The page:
Fall 1992, Volume 9.3


G. S. Sharat Chandra

G. S. Sharat Chandra is a professor of English and Creative Writing at the University of Missouri, Kansas City. His newest books are Immigrants of Loss (Hippopotamus Press, England), and Family of Mirrors (BkMk Press, Missouri). He is the author of ten books, including translations from Sanskrit and English into the Indian language Kannada. A former Fulbright Fellow and winner of an NEA Fellowship in Creative Writing, Chandra has given readings at the Library of Congress, Oxford, and McDaid's Pub in Dublin.

See other work published in Weber Studies by G. S. Sharat Chandra: Poetry—Vol. 4.1Vol. 7.1Vol. 12.2, Vol., 15.1, Fiction—Vol. 15.1.



A Hindu ceremony where crow
believed to be ancestors are fed
My brothers and sisters are calling
our ancestors from their hideout
in heaven where
they wait dead or denied,
mortally reminiscing
on the good food they ate,
until they grow wings
to sneak back as ravens.
It must be the smell itself
that gives them directions
to homes of relatives
who're cooking the burden.
A fat one eats only rice,
another pecks on pickles,
one grumbles about the cook,
another perches praising a niece
whose recipes came from a book.
A foreign dead asks for knives,
another circles the house
cawing directions
to a flock of frenetic wives.
Fed by the scriptures,
my ancestors
still remain unimpressed:
a burly beak declares flatly
my wife's curry is a sorry mess.
The last one to leave is a lecher,
sighs at my wife's sumptuous look,
signals he'll be back later,
for favors off the hook.

Valley of the Crows, India

At the sudden edge
where the hill gapes into the valley,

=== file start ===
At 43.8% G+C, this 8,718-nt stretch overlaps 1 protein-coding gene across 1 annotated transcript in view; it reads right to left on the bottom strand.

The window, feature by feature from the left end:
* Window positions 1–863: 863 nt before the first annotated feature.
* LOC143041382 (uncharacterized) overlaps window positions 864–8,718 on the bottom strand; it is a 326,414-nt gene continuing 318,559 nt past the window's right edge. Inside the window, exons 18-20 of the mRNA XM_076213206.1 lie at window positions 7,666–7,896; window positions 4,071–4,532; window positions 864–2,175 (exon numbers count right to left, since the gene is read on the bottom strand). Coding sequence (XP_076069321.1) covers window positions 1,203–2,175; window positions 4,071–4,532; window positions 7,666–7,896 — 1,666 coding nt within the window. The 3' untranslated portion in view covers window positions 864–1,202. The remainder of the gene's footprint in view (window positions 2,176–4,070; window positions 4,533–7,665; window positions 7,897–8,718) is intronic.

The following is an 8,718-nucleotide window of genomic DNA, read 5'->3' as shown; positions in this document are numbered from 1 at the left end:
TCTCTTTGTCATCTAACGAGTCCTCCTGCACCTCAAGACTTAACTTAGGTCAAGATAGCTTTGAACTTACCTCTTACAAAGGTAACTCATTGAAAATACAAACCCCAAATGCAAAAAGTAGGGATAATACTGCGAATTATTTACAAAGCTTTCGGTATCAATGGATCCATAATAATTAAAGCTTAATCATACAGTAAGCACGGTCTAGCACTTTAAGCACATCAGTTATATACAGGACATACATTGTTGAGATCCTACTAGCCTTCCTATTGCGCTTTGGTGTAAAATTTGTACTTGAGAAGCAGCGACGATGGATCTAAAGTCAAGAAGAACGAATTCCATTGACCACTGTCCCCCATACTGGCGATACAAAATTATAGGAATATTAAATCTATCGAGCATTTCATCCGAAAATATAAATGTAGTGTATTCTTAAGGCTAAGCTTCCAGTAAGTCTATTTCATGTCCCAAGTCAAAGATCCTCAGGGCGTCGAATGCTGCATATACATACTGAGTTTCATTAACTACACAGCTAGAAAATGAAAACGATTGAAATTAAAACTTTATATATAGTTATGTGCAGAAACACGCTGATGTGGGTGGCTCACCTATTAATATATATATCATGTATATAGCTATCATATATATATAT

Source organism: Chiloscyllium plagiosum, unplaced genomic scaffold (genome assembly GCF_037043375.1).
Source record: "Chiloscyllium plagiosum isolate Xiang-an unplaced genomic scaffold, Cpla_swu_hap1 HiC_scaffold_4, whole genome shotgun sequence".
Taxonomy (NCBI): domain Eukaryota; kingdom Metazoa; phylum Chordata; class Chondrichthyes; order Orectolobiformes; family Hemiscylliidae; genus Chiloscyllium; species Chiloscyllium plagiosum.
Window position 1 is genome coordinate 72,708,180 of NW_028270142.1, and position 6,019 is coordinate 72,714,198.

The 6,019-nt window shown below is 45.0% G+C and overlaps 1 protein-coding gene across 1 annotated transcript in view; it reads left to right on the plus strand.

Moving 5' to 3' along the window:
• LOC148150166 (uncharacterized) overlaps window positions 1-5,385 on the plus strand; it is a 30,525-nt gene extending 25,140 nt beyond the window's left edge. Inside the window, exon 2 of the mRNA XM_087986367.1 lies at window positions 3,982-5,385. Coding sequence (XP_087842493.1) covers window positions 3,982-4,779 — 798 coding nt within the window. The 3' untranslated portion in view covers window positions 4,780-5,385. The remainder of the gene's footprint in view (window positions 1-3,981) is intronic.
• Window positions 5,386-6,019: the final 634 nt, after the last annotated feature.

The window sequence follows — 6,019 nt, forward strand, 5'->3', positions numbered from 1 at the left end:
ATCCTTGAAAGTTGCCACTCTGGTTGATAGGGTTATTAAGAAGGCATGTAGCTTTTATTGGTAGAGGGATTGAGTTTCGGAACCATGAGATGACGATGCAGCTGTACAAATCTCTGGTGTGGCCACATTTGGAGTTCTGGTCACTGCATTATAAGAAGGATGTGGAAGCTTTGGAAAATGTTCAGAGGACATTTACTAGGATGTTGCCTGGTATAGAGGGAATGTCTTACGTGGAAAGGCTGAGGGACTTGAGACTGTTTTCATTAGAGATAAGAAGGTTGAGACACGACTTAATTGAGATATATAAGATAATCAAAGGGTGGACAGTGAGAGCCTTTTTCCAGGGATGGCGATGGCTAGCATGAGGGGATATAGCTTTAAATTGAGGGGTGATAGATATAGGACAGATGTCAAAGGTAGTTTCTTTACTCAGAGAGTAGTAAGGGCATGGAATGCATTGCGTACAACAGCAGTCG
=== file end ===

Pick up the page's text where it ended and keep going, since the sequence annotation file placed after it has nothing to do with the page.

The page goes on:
a gnarled mimosa leans
away from the sky
to shade a heap of pebbles,
a raven sits cleaning its beak,
its eyes ancient as guilt.
Without much sympathy
boyish waiters tell the story:
a paltry priest, his orthodox wife,
and lonely daughter
took care of the temple nearby.
It was a worthless living
between bosoms of crippled gods.
There was famine,
pilgrims went elsewhere
where gods flourished
under influential care.
The daughter grew like a lush vine
through the crevices of poverty,
a rich man took her,
ashamed, the mother led
the pregnant girl to the valley,
jumped together arms spread,
it was windless,
no one heard a cry or prayer.
When the crows were done,
no one could find the scattered bones,
the priest went deranged,
rang the temple bells for days
as if to ask the ravens.
The hill is now a tourist resort
where week-end revellers
sit drinking cold beer,
listening to the past held
in the gyrating postures
of waiters who are also guides
to the temple kept intact
with its tragedies.
I among them,
and the raven which slaps
its groomed wings in memory.
We have everything
telephones, TV, schedules for readings,
addresses, invitations,
but we circle our chairs,
ask aimless questions
who was the angel at the airport
singing names on the intercom
as if she were calling us?
Why are we shouting
our names into mirrors,
awake in a dream
where sirens draw near?
Women sit close
all evening under lamps
to read what we wrote
lost in their country.
Our hands are empty,
our words roam in the city.
Even our rooms are shaped
like boats
to make us buoyant,
yet we drift without docks,
our heads are numbers
bobbing on the streets,
in between the lights,
words are raindrops on our fists.
You can throw anything into the sea,
the sea opens,
the sea zips itself back.
In the strange buildings,
hosted by linguists
we seek walls to hold us steady,
let our ghosts converse.